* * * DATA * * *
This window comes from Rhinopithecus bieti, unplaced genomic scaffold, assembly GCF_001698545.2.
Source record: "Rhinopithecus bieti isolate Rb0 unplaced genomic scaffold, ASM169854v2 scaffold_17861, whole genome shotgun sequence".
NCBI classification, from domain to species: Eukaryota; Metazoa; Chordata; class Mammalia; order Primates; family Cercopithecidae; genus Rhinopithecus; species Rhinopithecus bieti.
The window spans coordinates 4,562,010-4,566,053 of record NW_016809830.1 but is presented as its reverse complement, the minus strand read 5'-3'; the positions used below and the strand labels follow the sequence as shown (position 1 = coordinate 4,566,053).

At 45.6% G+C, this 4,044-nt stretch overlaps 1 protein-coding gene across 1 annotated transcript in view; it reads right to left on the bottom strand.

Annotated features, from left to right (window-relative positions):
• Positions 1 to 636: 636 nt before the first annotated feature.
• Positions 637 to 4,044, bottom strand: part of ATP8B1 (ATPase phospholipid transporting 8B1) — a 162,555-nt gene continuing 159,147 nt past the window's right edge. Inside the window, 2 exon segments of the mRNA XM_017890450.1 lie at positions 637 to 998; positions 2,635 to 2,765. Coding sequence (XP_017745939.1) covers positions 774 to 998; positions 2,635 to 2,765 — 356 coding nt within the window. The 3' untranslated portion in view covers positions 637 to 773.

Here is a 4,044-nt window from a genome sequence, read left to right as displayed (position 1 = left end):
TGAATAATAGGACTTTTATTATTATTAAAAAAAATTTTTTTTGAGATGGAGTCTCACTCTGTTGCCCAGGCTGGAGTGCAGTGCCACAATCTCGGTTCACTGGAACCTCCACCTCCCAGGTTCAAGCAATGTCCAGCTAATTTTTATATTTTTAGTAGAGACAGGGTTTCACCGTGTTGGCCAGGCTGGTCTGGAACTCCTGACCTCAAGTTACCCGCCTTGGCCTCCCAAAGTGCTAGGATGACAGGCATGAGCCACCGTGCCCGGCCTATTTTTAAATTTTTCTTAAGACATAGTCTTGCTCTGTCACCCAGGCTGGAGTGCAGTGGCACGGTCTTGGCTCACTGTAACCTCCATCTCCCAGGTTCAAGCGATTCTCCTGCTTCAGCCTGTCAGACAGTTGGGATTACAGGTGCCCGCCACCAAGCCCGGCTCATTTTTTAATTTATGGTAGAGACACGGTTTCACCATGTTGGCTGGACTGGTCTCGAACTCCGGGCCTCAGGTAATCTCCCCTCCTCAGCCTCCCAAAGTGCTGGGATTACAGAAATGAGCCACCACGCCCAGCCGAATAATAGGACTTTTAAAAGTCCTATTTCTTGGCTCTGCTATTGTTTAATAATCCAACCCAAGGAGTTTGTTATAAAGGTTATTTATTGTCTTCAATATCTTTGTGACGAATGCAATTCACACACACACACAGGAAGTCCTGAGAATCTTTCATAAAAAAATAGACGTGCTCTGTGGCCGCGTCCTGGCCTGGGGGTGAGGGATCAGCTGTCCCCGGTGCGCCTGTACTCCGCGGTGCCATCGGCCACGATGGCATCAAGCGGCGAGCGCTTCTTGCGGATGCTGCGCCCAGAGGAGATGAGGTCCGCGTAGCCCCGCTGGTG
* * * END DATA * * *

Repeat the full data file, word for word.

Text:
This window comes from Rhinopithecus bieti, unplaced genomic scaffold, assembly GCF_001698545.2.
Source record: "Rhinopithecus bieti isolate Rb0 unplaced genomic scaffold, ASM169854v2 scaffold_17861, whole genome shotgun sequence".
NCBI classification, from domain to species: Eukaryota; Metazoa; Chordata; class Mammalia; order Primates; family Cercopithecidae; genus Rhinopithecus; species Rhinopithecus bieti.
The window spans coordinates 4,562,010-4,566,053 of record NW_016809830.1 but is presented as its reverse complement, the minus strand read 5'-3'; the positions used below and the strand labels follow the sequence as shown (position 1 = coordinate 4,566,053).

At 45.6% G+C, this 4,044-nt stretch overlaps 1 protein-coding gene across 1 annotated transcript in view; it reads right to left on the bottom strand.

Annotated features, from left to right (window-relative positions):
• Positions 1 to 636: 636 nt before the first annotated feature.
• Positions 637 to 4,044, bottom strand: part of ATP8B1 (ATPase phospholipid transporting 8B1) — a 162,555-nt gene continuing 159,147 nt past the window's right edge. Inside the window, 2 exon segments of the mRNA XM_017890450.1 lie at positions 637 to 998; positions 2,635 to 2,765. Coding sequence (XP_017745939.1) covers positions 774 to 998; positions 2,635 to 2,765 — 356 coding nt within the window. The 3' untranslated portion in view covers positions 637 to 773.

Here is a 4,044-nt window from a genome sequence, read left to right as displayed (position 1 = left end):
TGAATAATAGGACTTTTATTATTATTAAAAAAAATTTTTTTTGAGATGGAGTCTCACTCTGTTGCCCAGGCTGGAGTGCAGTGCCACAATCTCGGTTCACTGGAACCTCCACCTCCCAGGTTCAAGCAATGTCCAGCTAATTTTTATATTTTTAGTAGAGACAGGGTTTCACCGTGTTGGCCAGGCTGGTCTGGAACTCCTGACCTCAAGTTACCCGCCTTGGCCTCCCAAAGTGCTAGGATGACAGGCATGAGCCACCGTGCCCGGCCTATTTTTAAATTTTTCTTAAGACATAGTCTTGCTCTGTCACCCAGGCTGGAGTGCAGTGGCACGGTCTTGGCTCACTGTAACCTCCATCTCCCAGGTTCAAGCGATTCTCCTGCTTCAGCCTGTCAGACAGTTGGGATTACAGGTGCCCGCCACCAAGCCCGGCTCATTTTTTAATTTATGGTAGAGACACGGTTTCACCATGTTGGCTGGACTGGTCTCGAACTCCGGGCCTCAGGTAATCTCCCCTCCTCAGCCTCCCAAAGTGCTGGGATTACAGAAATGAGCCACCACGCCCAGCCGAATAATAGGACTTTTAAAAGTCCTATTTCTTGGCTCTGCTATTGTTTAATAATCCAACCCAAGGAGTTTGTTATAAAGGTTATTTATTGTCTTCAATATCTTTGTGACGAATGCAATTCACACACACACACAGGAAGTCCTGAGAATCTTTCATAAAAAAATAGACGTGCTCTGTGGCCGCGTCCTGGCCTGGGGGTGAGGGATCAGCTGTCCCCGGTGCGCCTGTACTCCGCGGTGCCATCGGCCACGATGGCATCAAGCGGCGAGCGCTTCTTGCGGATGCTGCGCCCAGAGGAGATGAGGTCCGCGTAGCCCCGCTGGTG